Leader comment: Next step is to prove exam results are not a blip

Exam results are usually an easy target to criticise. If results show any deterioration, education is failing. And if they improve, then it must be because exams are too easy.

Education Secretary John Swinney, tasked by Nicola Sturgeon with improving falling standards, meets pupils as they receive their exam results.
Education Secretary John Swinney, tasked by Nicola Sturgeon with improving falling standards, meets pupils as they receive their exam results.

But this year’s National, Higher and Advanced Higher results brought little for opposition parties to seize upon, recording slight drops in pass rates but with overall figures very similar to last year. The finger was instead pointed at a drop in entries in some subjects, and it was also claimed that this year’s results were achieved in spite of the system rather than because of it. But considering that education is the most vulnerable part of the SNP administration’s record in government, these are not killer blows.

And not only are this year’s results something of a relief for the Scottish Government, which has been hit by one damning report after another on education, there was also a suggestion of progress being made. A record number of pupils from Scotland’s most deprived communities have won a place at university, representing a 13 per rise on last year.

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Could this be evidence of the attainment gap? Nicola Sturgeon has asked to be judged on her administration’s record on education, and while yesterday’s results are a step in the right direction, it is too early to say if the record figure has enduring significance.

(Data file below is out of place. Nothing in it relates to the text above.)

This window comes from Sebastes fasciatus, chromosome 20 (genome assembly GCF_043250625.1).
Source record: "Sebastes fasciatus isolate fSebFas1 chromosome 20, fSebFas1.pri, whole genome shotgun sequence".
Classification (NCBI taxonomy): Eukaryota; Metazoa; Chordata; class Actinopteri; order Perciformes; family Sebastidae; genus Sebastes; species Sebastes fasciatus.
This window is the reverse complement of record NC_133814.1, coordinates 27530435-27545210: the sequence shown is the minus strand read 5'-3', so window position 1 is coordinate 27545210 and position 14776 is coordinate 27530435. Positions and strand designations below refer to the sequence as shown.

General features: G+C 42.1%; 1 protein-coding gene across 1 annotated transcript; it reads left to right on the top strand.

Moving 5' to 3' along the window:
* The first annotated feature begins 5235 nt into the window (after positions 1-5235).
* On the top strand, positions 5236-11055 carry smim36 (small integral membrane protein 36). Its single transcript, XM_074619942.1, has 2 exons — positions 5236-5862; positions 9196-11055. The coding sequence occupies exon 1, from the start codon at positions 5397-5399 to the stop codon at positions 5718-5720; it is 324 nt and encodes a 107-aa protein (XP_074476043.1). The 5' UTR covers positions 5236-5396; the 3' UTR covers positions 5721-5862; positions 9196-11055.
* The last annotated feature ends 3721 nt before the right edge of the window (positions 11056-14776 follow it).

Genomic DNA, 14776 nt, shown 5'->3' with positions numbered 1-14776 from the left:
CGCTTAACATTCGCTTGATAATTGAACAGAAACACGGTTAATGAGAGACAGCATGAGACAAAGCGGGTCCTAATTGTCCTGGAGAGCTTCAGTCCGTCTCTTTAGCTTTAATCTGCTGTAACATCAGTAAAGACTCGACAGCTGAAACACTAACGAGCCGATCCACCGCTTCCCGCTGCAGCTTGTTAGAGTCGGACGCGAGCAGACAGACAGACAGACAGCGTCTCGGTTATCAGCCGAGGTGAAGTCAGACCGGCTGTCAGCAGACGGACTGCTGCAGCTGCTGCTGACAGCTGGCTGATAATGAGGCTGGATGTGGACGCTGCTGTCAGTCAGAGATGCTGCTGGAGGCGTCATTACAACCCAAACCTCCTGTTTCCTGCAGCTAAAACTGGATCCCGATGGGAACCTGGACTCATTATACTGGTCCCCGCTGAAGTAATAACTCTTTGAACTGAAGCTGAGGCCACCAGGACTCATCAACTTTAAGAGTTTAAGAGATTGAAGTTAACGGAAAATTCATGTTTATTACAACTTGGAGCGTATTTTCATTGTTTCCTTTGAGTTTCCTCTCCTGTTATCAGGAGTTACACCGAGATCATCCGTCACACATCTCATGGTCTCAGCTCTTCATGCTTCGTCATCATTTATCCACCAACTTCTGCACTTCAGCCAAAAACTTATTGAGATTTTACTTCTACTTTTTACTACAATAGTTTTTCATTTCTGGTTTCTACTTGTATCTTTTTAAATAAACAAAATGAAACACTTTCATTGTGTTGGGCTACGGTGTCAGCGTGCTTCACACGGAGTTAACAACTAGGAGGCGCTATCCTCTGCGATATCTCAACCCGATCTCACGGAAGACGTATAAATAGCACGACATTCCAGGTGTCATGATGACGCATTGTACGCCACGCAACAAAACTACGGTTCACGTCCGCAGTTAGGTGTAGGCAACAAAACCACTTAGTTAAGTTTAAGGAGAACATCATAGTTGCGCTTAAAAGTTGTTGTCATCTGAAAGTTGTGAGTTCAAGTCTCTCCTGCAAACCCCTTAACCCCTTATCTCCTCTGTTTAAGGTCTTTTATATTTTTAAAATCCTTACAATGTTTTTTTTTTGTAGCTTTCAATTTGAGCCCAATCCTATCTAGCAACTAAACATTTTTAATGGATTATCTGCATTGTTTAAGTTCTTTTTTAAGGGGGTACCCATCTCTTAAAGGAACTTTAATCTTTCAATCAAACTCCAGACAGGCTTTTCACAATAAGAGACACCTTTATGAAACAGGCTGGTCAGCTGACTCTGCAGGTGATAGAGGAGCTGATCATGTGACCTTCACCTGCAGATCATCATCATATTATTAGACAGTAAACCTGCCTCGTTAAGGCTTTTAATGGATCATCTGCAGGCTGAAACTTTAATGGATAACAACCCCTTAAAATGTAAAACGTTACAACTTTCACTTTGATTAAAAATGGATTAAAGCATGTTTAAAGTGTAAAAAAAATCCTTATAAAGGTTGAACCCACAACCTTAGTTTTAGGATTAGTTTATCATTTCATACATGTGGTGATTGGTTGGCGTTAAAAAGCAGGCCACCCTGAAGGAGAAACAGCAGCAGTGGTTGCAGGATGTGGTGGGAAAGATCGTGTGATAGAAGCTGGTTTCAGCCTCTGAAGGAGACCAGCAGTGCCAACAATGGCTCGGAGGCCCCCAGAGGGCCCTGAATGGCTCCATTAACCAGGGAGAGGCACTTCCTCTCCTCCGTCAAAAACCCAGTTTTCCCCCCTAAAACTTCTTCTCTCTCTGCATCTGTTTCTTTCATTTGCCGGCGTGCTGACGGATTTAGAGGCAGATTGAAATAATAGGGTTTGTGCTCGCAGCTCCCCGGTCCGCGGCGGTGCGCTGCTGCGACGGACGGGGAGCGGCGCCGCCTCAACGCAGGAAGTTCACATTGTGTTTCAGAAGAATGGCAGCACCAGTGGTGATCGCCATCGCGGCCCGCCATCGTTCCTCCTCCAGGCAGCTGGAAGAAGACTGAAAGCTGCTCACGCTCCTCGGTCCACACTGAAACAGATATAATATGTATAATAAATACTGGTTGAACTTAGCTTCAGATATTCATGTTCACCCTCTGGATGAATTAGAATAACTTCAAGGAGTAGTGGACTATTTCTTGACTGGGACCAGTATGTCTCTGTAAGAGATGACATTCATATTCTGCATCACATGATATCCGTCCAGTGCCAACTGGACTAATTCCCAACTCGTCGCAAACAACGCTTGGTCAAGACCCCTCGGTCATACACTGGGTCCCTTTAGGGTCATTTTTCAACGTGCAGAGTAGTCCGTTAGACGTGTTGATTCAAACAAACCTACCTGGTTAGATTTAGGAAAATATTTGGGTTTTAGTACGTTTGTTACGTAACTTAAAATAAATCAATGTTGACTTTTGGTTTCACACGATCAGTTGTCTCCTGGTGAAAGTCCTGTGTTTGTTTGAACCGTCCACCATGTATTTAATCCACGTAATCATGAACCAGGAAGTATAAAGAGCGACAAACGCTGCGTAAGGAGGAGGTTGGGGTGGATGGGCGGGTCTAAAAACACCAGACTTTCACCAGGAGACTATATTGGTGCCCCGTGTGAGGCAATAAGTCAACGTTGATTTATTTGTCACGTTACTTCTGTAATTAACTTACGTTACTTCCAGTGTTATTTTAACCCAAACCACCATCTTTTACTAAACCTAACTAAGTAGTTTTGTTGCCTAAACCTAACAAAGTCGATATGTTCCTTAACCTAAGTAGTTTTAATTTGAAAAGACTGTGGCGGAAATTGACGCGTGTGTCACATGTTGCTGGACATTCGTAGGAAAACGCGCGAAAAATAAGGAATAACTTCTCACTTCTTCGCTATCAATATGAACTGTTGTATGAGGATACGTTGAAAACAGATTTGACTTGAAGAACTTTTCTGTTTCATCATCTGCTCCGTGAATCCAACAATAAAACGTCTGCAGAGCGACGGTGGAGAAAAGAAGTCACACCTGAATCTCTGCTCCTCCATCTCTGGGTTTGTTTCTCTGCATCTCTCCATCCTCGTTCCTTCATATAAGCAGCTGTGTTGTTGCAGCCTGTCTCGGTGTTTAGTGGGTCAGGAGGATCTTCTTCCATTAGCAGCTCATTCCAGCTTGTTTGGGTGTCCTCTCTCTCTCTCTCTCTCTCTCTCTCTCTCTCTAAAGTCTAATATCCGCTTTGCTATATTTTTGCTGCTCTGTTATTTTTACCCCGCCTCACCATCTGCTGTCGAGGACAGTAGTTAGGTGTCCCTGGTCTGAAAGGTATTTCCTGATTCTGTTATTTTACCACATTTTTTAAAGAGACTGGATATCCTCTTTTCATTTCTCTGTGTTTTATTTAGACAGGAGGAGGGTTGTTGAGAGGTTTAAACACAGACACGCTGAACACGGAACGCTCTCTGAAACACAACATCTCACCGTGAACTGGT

And although percentage rises always appear to be good news, we must remember that we are talking about small numbers of students. This record amount from deprived areas adds up to just 4,150 people – and if we go back to percentages, that’s just 14 per cent of the overall number of students who are going on to university. It is perhaps unrealistic to think that the balance will ever be 50-50, but the imbalance remains heavily in favour of those who are better off, and there is a long way to go before we can say that the gap is being bridged.

What we need to see next is evidence of progress via other indicators, such as annual statistics on numeracy and literacy, and eventually, Pisa, the international comparator, as well as further closing of the gap in next year’s exam results.

For the sake of those going through the education system, who have so much at stake, we must hope that yesterday’s figures represent a turning point. They have brought the Scottish Government some breathing space, but for the future candidates who are next to come through the system, there is no time to lose.